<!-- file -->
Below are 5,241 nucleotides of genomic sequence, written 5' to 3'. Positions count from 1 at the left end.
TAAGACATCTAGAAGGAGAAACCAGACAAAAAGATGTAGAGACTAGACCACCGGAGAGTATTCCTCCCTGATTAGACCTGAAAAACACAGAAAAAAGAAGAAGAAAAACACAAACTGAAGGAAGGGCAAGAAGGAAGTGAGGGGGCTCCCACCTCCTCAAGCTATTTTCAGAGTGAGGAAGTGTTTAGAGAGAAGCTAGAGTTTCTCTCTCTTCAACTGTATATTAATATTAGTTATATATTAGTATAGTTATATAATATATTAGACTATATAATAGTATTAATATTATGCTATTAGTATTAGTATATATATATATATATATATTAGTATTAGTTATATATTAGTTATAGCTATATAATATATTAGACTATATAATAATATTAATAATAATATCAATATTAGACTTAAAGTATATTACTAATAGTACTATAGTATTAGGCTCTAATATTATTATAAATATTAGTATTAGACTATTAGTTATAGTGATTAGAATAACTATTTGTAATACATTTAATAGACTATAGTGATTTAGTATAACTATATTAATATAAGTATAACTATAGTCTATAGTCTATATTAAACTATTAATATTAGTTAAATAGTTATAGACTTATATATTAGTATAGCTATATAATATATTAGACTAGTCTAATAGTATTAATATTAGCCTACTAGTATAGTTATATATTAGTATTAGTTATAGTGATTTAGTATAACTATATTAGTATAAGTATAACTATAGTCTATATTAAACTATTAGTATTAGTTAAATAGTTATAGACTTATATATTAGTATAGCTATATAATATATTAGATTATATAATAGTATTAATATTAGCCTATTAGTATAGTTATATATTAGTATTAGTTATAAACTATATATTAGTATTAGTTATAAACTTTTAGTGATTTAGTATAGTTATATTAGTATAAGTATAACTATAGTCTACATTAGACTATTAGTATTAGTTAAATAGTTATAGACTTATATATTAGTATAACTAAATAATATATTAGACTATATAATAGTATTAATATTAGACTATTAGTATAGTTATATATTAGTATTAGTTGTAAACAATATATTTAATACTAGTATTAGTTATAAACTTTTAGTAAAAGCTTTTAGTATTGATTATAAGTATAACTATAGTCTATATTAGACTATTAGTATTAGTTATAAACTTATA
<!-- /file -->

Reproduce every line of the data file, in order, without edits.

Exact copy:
Below are 5,241 nucleotides of genomic sequence, written 5' to 3'. Positions count from 1 at the left end.
TAAGACATCTAGAAGGAGAAACCAGACAAAAAGATGTAGAGACTAGACCACCGGAGAGTATTCCTCCCTGATTAGACCTGAAAAACACAGAAAAAAGAAGAAGAAAAACACAAACTGAAGGAAGGGCAAGAAGGAAGTGAGGGGGCTCCCACCTCCTCAAGCTATTTTCAGAGTGAGGAAGTGTTTAGAGAGAAGCTAGAGTTTCTCTCTCTTCAACTGTATATTAATATTAGTTATATATTAGTATAGTTATATAATATATTAGACTATATAATAGTATTAATATTATGCTATTAGTATTAGTATATATATATATATATATATTAGTATTAGTTATATATTAGTTATAGCTATATAATATATTAGACTATATAATAATATTAATAATAATATCAATATTAGACTTAAAGTATATTACTAATAGTACTATAGTATTAGGCTCTAATATTATTATAAATATTAGTATTAGACTATTAGTTATAGTGATTAGAATAACTATTTGTAATACATTTAATAGACTATAGTGATTTAGTATAACTATATTAATATAAGTATAACTATAGTCTATAGTCTATATTAAACTATTAATATTAGTTAAATAGTTATAGACTTATATATTAGTATAGCTATATAATATATTAGACTAGTCTAATAGTATTAATATTAGCCTACTAGTATAGTTATATATTAGTATTAGTTATAGTGATTTAGTATAACTATATTAGTATAAGTATAACTATAGTCTATATTAAACTATTAGTATTAGTTAAATAGTTATAGACTTATATATTAGTATAGCTATATAATATATTAGATTATATAATAGTATTAATATTAGCCTATTAGTATAGTTATATATTAGTATTAGTTATAAACTATATATTAGTATTAGTTATAAACTTTTAGTGATTTAGTATAGTTATATTAGTATAAGTATAACTATAGTCTACATTAGACTATTAGTATTAGTTAAATAGTTATAGACTTATATATTAGTATAACTAAATAATATATTAGACTATATAATAGTATTAATATTAGACTATTAGTATAGTTATATATTAGTATTAGTTGTAAACAATATATTTAATACTAGTATTAGTTATAAACTTTTAGTAAAAGCTTTTAGTATTGATTATAAGTATAACTATAGTCTATATTAGACTATTAGTATTAGTTATAAACTTATA